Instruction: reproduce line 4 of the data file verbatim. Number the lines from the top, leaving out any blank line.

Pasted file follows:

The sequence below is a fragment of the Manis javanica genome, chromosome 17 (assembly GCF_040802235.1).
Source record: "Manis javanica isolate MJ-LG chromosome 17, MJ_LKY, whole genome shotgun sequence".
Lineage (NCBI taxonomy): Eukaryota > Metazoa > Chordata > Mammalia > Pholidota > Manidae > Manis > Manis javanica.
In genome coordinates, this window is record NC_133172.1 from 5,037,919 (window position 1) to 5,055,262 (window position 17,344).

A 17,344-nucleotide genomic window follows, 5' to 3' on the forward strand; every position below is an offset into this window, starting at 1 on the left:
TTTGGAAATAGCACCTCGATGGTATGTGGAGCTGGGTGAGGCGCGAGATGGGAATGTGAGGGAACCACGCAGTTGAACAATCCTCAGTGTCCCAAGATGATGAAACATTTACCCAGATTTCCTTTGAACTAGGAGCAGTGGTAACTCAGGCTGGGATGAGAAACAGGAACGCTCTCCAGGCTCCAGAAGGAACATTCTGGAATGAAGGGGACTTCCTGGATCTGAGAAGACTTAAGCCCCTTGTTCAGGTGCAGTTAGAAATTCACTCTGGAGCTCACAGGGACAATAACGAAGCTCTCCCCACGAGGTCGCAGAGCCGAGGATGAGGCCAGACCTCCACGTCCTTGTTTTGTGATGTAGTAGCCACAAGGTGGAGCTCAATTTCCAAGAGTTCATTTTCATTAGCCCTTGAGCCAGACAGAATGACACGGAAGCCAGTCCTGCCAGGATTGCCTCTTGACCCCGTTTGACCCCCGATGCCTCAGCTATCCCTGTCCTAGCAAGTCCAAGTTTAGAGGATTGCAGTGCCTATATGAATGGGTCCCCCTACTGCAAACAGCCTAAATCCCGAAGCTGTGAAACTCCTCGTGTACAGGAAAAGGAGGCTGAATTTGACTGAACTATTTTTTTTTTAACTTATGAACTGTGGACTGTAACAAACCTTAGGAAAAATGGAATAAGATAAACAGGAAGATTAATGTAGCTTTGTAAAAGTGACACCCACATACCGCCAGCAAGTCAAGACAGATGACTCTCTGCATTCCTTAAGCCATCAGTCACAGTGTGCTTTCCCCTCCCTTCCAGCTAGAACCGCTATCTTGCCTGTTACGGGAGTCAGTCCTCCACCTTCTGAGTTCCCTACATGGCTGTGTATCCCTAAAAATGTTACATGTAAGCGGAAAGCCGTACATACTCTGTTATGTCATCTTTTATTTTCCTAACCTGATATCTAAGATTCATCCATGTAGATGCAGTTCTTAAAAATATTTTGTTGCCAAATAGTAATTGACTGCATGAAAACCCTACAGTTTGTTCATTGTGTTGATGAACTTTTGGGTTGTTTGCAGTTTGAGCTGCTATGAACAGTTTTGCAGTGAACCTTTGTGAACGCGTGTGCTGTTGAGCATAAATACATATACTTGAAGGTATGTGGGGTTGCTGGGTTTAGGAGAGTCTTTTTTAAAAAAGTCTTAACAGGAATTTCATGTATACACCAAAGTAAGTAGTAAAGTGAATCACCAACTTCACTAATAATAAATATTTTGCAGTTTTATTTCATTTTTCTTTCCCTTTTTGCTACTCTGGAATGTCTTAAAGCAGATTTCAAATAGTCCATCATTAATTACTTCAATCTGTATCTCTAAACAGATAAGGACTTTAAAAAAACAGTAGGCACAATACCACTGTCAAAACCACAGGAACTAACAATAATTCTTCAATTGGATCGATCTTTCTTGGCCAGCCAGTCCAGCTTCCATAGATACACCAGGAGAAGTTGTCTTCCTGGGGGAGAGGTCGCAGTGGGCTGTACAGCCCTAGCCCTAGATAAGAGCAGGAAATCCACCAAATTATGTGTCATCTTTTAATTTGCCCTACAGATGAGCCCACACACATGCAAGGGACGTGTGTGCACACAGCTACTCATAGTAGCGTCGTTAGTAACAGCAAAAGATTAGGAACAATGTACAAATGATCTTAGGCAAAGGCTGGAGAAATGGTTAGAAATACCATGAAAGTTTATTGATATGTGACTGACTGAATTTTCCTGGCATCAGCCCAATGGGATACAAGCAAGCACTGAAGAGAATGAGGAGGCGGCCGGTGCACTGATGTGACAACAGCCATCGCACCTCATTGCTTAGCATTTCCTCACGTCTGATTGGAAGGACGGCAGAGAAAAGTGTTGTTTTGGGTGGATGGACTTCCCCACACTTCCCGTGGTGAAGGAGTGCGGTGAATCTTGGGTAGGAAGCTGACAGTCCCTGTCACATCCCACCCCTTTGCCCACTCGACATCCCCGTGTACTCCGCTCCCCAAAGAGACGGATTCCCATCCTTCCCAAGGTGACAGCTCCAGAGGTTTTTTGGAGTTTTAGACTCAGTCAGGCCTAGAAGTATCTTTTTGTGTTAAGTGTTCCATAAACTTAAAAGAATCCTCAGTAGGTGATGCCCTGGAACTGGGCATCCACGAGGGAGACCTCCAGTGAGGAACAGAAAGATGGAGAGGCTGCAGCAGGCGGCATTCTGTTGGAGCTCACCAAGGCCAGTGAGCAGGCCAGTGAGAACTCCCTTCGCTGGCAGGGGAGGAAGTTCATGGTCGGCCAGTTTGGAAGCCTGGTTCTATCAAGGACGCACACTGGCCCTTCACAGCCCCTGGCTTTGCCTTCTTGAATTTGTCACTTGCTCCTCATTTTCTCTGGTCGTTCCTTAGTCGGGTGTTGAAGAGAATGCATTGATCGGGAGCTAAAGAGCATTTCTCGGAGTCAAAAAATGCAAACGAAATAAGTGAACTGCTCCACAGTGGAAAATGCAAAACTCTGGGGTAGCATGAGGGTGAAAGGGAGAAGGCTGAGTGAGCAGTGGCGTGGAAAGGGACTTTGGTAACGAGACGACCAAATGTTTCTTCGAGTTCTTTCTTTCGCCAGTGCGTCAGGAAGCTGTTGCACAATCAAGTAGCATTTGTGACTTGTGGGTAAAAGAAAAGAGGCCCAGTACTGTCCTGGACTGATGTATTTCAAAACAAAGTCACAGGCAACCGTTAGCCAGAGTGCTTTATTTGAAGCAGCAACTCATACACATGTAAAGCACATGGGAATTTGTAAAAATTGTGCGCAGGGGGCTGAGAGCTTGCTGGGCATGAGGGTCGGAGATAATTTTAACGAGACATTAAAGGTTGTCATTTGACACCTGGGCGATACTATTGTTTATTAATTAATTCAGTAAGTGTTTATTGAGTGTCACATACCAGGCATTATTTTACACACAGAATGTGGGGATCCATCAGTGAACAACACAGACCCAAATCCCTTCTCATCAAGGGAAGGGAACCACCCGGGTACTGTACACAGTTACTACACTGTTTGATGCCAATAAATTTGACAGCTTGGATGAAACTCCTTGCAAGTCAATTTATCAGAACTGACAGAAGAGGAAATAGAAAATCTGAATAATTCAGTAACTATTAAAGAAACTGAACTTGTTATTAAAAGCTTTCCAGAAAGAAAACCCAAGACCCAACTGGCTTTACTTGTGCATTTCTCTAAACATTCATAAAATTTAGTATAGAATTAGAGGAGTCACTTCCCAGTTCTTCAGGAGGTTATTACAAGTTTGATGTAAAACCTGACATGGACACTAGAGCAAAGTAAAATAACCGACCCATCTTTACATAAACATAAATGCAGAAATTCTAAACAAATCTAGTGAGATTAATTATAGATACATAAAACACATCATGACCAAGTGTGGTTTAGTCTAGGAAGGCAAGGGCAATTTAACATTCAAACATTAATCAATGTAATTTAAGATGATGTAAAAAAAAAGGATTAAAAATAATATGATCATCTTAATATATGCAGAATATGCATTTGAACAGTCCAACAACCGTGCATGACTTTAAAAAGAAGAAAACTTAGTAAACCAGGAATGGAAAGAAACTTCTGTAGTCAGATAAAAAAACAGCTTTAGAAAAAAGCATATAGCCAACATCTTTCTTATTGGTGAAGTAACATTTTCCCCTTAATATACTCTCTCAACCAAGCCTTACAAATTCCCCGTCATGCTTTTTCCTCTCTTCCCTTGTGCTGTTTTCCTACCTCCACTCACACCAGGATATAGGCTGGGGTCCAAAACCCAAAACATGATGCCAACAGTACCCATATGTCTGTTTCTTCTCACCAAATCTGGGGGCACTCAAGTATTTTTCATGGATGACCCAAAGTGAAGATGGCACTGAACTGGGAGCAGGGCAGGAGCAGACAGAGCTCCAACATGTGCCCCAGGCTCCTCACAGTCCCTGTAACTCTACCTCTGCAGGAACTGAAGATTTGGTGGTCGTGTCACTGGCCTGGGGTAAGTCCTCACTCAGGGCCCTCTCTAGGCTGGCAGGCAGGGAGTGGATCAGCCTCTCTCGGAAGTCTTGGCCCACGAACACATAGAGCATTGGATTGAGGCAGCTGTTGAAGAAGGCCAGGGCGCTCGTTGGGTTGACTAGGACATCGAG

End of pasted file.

In genome coordinates, this window is record NC_133172.1 from 5,037,919 (window position 1) to 5,055,262 (window position 17,344).